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Sunday, December 26, 2010


It should have come as no surprise when Herb Hiller left us for an island. Back in the 70's, when he wasn’t biking around Coconut Grove, he was off exploring some Caribbean wonderland.

I recall first seeing him thirty-five years ago, a tall thin man zipping here and there on a 10-speed. I soon found out he was usually ahead of the rest of us (we were in cars), and, ahead of his time. The New York native kept busy back then promoting island tourism. He was executive director of the Caribbean Travel Association and later founded the Caribbean Tourism Organization.

Thirty years ago Herb started the Grand Avenue Farmer’s Market. Wanting to bring an “island feel” to his hometown he and several friends (Roland Wood, Dinizulu Tinnie, and Billy Rolle) founded the Grove’s Goombay Festival in 1977.

He has written a number of books on travel. Mr. Hiller also produced a beautiful family with his wife, artist Mary Lee Adler. Their two daughters are accomplished artists as well. Nancy designs furniture and Magda is a popular musician.

I had not seen Mr. Hiller in years when friends began telling me about his mysterious North Florida island. He had discovered it inside a huge lake, an hour southwest of Jacksonville.

Drayton Island is the kind of feature you see on a map but don’t think about too much. It is far from things us city folk consider important, untouched by I-75, I-95, and the Sunshine State Turnpike. There is no Publix nearby.

A while back I asked Sandy Pukel, “Do you ever see Herb?” and he answered, “Of course, I was on his island last week!” Calls were made, an invitation extended, and Francesca and I –with our pup Pi- were soon heading for our own island adventure.

Drayton Island is a mile long and a half-mile wide. It’s where the Saint Johns Ri
ver swells into a wide expanse ("Lake George") as it drifts north. It used to be accessible by a small car ferry until the feds shut it down (a threat to our homeland security. Go figure). Now, you can only reach it by private boat.

Herb greeted us at a nearby marina with his usual warm smile. Minutes later we were motoring in his skiff. Captain Hiller zoomed past cattails and the occasional gator towards his mid-lake estate. When I complimented his boating skills he mentioned he had spent the mid-50’s serving in the Coast Guard.

Mary Lee and Herb’s house, built in the 1850s, is older than the Civil War. Yes, there is a fine new addition but we could not stop marveling at the older part, its wide screened porch and the watery expanse beyond. Their twelve acres have just a few neighbors within hollerin’ distance. Our dog Pi was in heaven and so were we.
Islands can do that.

In the kitchen we traded stories while Herb showed us how to grind flour. Mixing it with starter he made a magnificent loaf of sourdough bread. After a long trek through the woods we pitched in to make a simple dinner.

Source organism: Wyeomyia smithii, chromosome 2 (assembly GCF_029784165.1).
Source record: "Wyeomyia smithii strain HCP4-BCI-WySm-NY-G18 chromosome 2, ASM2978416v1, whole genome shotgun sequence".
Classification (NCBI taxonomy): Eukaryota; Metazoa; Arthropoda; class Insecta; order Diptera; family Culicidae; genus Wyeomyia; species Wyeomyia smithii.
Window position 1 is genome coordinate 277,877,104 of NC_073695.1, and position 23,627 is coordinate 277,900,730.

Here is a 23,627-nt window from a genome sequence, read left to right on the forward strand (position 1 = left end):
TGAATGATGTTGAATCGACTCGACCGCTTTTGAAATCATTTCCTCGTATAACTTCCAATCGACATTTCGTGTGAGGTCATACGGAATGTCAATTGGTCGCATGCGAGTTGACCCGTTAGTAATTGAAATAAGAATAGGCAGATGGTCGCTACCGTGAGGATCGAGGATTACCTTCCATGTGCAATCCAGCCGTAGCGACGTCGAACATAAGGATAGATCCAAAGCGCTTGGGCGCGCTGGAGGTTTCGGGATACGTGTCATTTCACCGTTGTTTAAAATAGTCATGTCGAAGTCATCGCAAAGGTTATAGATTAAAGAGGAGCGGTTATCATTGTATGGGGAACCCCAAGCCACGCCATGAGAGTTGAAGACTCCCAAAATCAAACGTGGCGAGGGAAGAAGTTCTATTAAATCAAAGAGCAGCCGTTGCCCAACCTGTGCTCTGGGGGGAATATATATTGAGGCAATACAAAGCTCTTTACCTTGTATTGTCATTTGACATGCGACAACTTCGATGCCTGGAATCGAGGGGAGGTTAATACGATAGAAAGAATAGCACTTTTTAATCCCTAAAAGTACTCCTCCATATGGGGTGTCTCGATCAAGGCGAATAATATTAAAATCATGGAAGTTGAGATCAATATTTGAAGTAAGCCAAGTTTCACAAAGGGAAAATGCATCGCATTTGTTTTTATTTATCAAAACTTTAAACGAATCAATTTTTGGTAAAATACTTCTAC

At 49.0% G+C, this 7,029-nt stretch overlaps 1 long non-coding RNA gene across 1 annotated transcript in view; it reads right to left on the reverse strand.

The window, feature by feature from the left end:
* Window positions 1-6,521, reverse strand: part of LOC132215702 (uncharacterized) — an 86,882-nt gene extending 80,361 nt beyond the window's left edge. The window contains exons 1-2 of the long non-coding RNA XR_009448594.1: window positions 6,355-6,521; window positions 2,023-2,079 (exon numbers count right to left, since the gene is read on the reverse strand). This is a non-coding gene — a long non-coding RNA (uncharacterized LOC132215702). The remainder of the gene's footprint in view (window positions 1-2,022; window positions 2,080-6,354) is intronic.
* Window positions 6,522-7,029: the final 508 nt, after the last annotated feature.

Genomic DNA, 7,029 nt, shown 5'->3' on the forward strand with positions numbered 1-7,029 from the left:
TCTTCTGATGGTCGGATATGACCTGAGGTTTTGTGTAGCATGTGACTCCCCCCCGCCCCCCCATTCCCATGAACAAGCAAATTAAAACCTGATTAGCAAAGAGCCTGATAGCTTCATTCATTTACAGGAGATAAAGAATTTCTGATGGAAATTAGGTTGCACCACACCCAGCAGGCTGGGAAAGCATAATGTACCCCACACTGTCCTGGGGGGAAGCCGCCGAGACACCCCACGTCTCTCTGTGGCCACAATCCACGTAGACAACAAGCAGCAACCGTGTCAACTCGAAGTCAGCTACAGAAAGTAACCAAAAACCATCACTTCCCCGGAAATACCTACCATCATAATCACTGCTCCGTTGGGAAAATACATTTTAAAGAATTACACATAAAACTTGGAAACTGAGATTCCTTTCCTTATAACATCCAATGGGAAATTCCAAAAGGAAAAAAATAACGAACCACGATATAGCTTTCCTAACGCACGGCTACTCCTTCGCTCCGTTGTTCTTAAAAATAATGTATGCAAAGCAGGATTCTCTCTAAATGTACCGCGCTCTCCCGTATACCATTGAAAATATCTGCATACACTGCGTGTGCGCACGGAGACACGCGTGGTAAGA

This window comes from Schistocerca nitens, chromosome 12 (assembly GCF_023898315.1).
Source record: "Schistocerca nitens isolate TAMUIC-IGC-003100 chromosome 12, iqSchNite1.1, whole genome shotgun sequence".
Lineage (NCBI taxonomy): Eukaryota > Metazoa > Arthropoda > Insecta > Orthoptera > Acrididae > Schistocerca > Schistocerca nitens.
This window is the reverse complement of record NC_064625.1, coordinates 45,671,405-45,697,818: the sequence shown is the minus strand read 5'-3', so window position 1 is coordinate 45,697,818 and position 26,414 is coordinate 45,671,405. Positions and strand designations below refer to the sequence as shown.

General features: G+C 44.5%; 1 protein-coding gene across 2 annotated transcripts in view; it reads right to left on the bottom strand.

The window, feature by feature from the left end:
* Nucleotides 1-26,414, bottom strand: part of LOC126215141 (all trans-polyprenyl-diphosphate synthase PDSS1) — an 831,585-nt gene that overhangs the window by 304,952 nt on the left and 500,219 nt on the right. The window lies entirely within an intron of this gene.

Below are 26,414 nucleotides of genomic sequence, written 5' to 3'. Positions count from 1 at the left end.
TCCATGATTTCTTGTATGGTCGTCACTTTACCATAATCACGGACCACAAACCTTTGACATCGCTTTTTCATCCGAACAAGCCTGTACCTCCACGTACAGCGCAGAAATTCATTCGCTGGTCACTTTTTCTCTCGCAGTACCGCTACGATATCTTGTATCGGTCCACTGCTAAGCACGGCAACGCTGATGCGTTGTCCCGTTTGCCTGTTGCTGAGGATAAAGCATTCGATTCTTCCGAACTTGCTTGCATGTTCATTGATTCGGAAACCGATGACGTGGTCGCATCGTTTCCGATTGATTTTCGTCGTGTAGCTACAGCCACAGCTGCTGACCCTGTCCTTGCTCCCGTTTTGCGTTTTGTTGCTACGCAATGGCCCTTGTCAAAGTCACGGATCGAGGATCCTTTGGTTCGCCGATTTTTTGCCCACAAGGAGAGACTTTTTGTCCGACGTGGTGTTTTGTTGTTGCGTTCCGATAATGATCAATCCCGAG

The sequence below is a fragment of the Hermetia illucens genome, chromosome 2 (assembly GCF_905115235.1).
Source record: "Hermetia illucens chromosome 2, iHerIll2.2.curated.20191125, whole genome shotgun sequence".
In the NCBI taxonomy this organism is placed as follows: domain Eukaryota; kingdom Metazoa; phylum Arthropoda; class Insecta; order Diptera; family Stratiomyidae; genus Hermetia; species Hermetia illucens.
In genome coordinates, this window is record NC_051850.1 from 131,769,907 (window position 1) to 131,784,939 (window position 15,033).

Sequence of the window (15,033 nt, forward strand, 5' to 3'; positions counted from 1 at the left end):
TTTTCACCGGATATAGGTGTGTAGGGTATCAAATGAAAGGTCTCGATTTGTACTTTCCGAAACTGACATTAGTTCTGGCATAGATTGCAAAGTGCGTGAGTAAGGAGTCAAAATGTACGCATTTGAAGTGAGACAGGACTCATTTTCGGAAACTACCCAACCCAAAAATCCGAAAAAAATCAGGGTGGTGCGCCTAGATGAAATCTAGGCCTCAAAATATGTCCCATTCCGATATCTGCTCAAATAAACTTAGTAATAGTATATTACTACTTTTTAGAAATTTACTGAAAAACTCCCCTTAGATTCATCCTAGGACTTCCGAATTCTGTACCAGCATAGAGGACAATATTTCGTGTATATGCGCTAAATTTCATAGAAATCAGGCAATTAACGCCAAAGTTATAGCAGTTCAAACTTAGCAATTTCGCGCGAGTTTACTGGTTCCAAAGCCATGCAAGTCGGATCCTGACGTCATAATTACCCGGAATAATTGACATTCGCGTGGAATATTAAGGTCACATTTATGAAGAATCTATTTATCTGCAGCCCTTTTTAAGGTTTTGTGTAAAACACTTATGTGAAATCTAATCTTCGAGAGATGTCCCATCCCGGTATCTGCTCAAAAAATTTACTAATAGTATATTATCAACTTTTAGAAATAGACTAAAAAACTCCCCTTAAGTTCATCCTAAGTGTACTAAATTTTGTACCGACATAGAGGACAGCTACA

Mary Lee’s modern sculptures were here and there but she was not. She was an hour south, in Deland. The Hillers have a smaller second home there to be near their daughter, Magda, and a charming granddaughter. “My wife thinks we should sell this place and move but I’m not ready” he told us then. Our host added, “The island insects can be pretty awful in the summer so Deland can be a good place to be”.


Slowing down, being in one place and intensely enjoying what it has to offer is what drives Mr. Hiller these days. He wants us to take to the trails, by bike, skateboard or foot. We have few in South Florida. A good example is our own Grove bike path that stretches from Fairchild Gardens to Key Biscayne.

For the past few years Herb has been a consultant for the East Coast Greenway Alliance.
Their goal is to help create a 3000 mile pathway from Maine to Key West. This year he was named “Florida Trail Advocate of the Year”. Getting us out of the house and out of our cars is not easy work", he told me, “It often feels like pushing boulders uphill”.

When I called him earlier this week he was in Deland. “I came for a visit months ago. On the morning of the third day it hit me, it’s time to move off the island. It is time to be closer to friends and family.”

The Adler-Hiller Island Homestead will be on the market soon. You too can live on an island, apart from the world but not that far from a jetport. Our conversation closed with Herb inviting all of us to take to the trails. He says there are over 100 of them in Florida easily found at
Ever the advocate he added, “I tell people to go outside, take a walk. You’ll feel better".

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